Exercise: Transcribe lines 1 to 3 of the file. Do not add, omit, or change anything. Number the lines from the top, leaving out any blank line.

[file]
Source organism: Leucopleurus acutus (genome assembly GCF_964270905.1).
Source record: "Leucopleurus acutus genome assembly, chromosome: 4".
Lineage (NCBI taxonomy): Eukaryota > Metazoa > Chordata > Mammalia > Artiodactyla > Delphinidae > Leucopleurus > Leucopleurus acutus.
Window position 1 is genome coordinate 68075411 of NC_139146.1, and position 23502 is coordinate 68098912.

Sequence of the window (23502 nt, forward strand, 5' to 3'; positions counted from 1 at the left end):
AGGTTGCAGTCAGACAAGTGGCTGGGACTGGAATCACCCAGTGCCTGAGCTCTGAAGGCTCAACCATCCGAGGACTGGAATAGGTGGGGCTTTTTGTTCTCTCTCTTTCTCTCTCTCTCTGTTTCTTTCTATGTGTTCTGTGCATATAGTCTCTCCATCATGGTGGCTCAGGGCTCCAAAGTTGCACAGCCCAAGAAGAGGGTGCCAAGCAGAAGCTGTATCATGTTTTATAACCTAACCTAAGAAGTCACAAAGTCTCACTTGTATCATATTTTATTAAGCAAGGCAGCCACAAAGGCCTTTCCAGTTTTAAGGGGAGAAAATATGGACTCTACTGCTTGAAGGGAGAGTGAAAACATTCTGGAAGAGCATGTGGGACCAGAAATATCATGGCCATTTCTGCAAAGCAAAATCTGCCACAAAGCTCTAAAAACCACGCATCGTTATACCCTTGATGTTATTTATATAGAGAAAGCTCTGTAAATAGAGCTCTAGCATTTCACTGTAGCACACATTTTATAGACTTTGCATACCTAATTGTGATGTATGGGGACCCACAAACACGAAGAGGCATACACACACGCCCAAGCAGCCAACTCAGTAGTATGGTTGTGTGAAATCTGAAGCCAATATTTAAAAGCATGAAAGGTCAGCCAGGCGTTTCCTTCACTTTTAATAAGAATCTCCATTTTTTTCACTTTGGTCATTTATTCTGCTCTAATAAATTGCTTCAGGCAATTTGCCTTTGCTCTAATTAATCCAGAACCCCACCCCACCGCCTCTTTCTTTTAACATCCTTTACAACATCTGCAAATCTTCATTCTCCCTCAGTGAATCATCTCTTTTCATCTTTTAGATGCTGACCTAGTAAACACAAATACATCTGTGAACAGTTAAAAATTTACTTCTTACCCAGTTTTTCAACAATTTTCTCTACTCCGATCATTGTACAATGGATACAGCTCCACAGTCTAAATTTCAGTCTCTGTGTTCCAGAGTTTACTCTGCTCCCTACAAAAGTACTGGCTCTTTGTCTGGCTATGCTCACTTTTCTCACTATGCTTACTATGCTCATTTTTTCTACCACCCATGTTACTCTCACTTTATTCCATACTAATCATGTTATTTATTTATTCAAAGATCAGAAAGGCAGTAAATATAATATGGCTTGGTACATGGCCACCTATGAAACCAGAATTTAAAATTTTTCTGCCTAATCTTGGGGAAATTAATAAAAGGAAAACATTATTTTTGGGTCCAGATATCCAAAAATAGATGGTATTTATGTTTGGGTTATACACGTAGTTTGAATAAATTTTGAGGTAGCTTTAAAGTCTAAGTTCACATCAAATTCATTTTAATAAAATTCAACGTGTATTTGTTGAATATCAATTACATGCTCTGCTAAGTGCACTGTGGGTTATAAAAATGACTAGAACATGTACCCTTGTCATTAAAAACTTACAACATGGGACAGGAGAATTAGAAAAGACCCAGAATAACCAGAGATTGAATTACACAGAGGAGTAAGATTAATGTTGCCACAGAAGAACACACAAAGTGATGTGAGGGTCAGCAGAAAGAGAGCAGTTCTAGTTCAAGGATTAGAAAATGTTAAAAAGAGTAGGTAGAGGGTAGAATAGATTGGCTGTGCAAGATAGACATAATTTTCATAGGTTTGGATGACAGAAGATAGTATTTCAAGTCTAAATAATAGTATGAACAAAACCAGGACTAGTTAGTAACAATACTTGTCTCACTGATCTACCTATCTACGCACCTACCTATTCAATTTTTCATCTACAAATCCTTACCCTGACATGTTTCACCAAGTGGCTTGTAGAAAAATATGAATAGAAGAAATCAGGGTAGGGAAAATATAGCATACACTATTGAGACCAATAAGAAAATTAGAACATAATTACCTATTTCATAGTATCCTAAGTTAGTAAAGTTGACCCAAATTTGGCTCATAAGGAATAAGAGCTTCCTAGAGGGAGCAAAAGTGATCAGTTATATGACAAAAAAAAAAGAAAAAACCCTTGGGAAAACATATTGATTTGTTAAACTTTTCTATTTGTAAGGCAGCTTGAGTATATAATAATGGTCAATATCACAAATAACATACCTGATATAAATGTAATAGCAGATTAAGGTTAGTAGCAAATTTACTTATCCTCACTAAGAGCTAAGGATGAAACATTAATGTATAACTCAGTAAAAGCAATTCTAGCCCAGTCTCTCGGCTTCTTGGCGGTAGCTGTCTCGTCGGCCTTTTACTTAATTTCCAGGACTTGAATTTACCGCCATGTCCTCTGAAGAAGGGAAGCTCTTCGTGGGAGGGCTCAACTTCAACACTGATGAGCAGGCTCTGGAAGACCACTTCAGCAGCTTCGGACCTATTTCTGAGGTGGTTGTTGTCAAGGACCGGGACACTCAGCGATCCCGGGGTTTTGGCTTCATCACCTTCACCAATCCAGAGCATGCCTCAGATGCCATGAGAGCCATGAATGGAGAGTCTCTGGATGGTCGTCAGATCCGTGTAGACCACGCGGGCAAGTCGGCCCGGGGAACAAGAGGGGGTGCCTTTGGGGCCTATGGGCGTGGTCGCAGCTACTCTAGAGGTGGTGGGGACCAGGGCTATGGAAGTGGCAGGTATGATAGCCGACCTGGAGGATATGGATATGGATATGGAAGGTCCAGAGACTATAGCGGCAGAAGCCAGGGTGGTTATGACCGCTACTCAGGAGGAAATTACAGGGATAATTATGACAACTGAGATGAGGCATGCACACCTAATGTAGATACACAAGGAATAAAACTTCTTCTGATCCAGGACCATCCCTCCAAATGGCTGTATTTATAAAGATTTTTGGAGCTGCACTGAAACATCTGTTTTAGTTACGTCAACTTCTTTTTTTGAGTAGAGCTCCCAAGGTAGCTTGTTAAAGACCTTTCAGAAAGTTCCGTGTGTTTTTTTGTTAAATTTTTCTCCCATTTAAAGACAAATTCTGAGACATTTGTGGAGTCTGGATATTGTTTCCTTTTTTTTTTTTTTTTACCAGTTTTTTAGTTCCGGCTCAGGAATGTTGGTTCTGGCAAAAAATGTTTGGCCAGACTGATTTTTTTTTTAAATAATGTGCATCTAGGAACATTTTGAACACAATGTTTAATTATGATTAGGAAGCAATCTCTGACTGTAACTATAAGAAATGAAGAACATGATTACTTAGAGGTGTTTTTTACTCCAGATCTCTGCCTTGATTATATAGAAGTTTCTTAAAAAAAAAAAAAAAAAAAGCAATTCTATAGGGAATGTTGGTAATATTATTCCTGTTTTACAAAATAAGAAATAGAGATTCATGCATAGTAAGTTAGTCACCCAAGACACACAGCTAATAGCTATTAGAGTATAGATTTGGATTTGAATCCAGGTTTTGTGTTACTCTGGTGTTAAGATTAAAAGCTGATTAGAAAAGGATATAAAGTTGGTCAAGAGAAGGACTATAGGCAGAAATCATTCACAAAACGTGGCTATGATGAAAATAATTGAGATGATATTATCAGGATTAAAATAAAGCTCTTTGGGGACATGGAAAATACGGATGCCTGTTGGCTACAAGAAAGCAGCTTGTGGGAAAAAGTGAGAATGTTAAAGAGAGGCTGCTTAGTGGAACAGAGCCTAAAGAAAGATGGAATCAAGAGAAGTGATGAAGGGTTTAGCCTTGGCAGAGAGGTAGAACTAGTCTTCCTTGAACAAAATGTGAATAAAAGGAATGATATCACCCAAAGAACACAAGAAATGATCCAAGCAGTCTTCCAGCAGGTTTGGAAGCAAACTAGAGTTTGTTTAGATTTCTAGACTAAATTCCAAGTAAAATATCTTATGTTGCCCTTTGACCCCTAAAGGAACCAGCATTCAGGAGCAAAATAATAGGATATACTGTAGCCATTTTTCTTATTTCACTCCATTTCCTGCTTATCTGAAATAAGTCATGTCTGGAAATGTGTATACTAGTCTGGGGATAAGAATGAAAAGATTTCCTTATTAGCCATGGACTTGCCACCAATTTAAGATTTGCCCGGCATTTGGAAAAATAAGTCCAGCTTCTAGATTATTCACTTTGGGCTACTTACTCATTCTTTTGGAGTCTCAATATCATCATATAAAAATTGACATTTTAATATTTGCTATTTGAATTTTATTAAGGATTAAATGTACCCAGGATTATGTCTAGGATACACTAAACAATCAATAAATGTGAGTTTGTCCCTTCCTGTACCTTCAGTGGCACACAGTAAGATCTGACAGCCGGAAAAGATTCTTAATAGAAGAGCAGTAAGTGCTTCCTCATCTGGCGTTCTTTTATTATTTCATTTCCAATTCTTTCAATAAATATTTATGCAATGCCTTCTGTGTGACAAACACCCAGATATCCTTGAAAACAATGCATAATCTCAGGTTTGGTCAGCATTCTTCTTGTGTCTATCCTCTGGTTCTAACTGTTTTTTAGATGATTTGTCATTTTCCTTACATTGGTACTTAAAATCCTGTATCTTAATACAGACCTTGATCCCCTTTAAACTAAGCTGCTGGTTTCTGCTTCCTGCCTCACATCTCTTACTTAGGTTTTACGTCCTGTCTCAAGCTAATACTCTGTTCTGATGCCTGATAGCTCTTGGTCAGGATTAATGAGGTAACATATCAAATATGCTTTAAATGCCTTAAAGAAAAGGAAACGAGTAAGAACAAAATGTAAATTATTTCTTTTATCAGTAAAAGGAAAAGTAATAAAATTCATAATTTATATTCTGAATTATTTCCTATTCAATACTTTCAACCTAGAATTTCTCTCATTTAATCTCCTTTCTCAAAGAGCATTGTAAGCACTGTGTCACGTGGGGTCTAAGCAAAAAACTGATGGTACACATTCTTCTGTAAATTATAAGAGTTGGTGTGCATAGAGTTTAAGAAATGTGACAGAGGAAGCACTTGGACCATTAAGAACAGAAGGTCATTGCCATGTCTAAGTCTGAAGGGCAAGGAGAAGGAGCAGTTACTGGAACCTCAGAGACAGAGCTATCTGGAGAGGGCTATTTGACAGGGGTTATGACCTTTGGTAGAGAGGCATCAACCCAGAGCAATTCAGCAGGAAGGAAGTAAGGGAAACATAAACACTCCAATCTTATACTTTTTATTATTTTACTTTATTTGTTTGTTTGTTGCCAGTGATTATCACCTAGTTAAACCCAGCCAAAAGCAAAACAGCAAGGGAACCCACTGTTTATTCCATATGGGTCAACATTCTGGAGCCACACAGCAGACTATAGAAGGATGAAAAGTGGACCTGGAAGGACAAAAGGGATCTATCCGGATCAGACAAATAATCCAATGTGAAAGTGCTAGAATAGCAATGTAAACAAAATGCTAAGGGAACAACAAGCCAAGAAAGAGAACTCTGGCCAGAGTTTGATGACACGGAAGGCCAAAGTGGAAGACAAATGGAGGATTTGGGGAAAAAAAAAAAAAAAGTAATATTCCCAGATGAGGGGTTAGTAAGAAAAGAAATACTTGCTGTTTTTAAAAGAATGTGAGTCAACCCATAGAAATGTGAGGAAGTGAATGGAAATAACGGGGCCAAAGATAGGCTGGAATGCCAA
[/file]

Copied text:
Source organism: Leucopleurus acutus (genome assembly GCF_964270905.1).
Source record: "Leucopleurus acutus genome assembly, chromosome: 4".
Lineage (NCBI taxonomy): Eukaryota > Metazoa > Chordata > Mammalia > Artiodactyla > Delphinidae > Leucopleurus > Leucopleurus acutus.